On Call for Breech Births

A key element of OptiBreech Care is providing additional skilled and experienced staff at planned vaginal breech births (and unplanned ones too if we can manage it!) in line with the RCOG guidance.

We know this supports safety but traditionally it has been hard to achieve as the numbers of vaginal breech births may be few and far between, meaning limited experience and often limited or brief training. Most hospitals have < 1 hr a year for each of the common obstetric emergencies as part of their mandatory training, maybe less depending on each hospital’s rolling program of multidisciplinary skills and drills. Furthermore, expecting whoever is on and available to care for families having a Breech birth puts significant extra stress and strain on the on-call labour teams, often already pressured with complex scenarios and sadly short-staffed wards.

We often get asked- How to do the on-call elements of the OptiBreech care pathway work? Who will cover it? Everyone is doing enough already?!

Each of our current sites may operationalise its on-call systems slightly differently, however, the core elements are the same. 

All sites need to create a Breech team- ideally, this consists of a mix of midwifery and obstetric staff willing to be on call for breech births. Ideally, each member will have had some prior experience of a breech birth (although this is not always possible). All members of the Breech team should have completed a recent OptiBreech study day, online or face to face and have had an opportunity to practice rotational manoeuvres via simulation before providing on call for births. We would expect team members to counsel women appropriately regarding experience and expertise as part of the initial personalised care planning.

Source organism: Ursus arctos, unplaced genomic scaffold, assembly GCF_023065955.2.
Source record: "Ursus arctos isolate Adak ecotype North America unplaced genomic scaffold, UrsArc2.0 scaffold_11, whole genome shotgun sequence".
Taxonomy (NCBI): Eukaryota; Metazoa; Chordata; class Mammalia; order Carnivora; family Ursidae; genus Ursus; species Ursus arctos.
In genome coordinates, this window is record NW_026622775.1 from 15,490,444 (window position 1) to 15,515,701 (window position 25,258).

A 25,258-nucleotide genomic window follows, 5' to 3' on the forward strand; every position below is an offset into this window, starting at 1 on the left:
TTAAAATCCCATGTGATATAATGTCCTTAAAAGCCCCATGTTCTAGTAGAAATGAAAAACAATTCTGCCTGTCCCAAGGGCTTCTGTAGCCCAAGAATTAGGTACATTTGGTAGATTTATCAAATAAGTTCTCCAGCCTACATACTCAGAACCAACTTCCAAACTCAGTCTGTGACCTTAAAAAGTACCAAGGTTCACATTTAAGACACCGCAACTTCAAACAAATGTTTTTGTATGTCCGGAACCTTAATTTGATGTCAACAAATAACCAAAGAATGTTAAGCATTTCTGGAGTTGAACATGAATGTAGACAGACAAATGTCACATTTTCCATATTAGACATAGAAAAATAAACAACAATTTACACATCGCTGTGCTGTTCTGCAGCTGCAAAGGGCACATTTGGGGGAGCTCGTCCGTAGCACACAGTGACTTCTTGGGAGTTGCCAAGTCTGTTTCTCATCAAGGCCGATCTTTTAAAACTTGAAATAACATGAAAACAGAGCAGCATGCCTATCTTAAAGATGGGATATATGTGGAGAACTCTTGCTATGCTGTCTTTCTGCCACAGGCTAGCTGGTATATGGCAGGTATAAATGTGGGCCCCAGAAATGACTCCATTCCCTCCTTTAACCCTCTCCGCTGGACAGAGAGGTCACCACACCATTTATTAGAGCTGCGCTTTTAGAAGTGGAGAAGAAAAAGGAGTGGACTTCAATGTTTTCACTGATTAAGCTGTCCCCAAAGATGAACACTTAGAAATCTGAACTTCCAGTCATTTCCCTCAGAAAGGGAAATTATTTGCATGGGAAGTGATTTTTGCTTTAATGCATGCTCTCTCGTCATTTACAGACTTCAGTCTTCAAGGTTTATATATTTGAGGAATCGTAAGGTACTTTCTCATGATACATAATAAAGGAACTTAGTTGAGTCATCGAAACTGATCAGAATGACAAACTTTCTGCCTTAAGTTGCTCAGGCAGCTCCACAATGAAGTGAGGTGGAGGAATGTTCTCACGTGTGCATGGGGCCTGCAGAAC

We would advise that initially, the On-call Breech teams are smallish. You may start with one or two lead people who are first on call with a wider group of staff that want to gain experience and eventually join a full on-call system.

We have found that this is the most successful way to safely develop confidence and competence amongst the team whilst also building a sustainable service.  Often when launching the team in a service that hasn’t previously been supporting vaginal breech births, it can take a while for any to come along. Too large a team means that it is hard for people to gain regular exposure and experience and in the long run it takes longer to develop expertise.

Structure and payment of on-calls

All sites have currently been opting for a voluntary on-call system. At my site, many of the team have other on-call commitments (as manager on call or perhaps homebirth on calls) so they try to combine the calls and to date, no one has minded being voluntary on call. If called into the birth, they are always added to the roster to ensure liability coverage and this has worked wonderfully for the intrapartum teams as they are always grateful to have an additional presence with expertise available to support the team!